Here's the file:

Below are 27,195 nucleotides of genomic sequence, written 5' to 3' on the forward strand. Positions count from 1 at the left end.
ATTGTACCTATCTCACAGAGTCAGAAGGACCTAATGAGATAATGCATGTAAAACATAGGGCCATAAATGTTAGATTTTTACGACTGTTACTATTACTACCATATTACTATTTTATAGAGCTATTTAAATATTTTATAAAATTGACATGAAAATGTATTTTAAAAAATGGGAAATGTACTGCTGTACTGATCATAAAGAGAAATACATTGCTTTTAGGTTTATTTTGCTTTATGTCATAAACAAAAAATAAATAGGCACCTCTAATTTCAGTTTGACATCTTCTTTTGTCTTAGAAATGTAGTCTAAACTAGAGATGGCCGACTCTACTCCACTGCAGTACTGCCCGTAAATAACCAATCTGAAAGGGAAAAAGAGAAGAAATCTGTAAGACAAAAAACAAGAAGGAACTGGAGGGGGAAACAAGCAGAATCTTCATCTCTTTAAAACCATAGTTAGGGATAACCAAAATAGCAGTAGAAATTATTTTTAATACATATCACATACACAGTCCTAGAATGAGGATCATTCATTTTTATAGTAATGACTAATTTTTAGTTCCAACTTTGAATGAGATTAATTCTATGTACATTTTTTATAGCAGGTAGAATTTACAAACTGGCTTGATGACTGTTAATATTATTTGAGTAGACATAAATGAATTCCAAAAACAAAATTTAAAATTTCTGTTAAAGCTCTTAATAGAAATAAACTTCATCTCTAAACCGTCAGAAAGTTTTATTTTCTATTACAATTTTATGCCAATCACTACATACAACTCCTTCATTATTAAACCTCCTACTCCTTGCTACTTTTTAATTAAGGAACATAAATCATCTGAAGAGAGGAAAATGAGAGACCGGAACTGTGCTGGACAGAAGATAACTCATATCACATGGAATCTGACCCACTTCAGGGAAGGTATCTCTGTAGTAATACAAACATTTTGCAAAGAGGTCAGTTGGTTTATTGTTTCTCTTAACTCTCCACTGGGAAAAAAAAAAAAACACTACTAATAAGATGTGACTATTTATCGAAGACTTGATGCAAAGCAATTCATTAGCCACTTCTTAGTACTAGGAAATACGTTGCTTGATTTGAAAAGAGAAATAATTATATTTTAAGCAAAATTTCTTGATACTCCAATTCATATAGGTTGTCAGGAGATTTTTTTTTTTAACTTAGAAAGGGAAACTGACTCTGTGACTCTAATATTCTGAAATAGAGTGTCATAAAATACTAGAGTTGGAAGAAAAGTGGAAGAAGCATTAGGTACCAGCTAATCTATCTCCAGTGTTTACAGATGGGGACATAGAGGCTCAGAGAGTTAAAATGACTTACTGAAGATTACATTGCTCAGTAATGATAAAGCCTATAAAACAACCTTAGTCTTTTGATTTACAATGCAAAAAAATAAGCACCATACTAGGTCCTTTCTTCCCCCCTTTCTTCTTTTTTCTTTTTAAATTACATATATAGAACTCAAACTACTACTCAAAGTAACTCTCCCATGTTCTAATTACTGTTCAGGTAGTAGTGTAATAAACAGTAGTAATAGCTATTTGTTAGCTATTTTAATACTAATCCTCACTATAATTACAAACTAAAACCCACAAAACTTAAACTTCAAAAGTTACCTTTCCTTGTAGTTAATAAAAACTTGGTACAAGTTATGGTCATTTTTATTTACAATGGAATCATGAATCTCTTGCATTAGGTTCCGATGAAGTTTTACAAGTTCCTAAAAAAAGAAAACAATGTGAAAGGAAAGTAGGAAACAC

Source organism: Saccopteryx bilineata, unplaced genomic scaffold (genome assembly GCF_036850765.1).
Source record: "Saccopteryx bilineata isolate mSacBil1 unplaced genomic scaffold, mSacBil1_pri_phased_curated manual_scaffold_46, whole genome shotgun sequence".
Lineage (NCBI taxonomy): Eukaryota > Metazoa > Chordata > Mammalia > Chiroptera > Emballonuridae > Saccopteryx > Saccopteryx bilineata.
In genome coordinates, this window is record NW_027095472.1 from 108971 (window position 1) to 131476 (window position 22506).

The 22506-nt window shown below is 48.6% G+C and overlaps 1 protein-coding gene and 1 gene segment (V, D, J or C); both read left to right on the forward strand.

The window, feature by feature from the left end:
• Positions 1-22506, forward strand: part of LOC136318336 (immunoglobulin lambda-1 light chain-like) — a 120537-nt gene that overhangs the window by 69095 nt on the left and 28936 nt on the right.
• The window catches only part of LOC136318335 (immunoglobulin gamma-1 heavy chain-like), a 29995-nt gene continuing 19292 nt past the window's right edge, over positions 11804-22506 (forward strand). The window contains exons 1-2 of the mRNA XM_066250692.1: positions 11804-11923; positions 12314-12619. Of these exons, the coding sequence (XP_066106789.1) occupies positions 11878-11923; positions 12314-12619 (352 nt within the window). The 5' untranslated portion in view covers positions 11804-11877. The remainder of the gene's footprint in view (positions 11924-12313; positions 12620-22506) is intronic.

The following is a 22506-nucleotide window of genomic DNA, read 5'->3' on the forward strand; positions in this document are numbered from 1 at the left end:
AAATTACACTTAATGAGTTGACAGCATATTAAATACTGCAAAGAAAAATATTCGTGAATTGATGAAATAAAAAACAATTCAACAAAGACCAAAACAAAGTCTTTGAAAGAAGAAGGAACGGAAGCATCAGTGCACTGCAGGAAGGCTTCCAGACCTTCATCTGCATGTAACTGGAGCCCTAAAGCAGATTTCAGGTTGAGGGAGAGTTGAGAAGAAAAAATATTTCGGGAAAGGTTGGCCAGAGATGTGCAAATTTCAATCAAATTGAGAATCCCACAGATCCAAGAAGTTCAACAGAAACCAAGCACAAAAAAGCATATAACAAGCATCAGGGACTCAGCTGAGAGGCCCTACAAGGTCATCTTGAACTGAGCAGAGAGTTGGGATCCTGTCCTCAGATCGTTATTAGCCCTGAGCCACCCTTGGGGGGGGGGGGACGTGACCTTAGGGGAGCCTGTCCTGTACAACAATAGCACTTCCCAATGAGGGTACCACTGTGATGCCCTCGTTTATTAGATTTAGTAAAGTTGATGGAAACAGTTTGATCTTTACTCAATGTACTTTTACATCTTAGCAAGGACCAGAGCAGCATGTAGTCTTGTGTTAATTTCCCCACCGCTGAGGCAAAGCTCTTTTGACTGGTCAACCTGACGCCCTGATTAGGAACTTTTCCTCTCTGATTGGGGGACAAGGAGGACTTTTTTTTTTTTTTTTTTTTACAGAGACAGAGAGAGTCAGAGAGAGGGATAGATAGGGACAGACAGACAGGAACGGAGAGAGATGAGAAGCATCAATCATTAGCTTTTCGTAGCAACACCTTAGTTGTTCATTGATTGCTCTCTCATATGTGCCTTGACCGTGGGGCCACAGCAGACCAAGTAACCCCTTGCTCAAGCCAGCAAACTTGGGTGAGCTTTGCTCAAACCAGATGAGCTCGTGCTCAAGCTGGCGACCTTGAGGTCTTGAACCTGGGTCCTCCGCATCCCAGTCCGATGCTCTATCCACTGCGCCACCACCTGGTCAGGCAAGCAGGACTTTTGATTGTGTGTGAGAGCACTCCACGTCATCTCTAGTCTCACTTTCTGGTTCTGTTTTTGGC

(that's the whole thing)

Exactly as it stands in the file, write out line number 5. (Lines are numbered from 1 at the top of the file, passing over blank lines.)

Lineage (NCBI taxonomy): Eukaryota > Metazoa > Chordata > Mammalia > Chiroptera > Emballonuridae > Saccopteryx > Saccopteryx bilineata.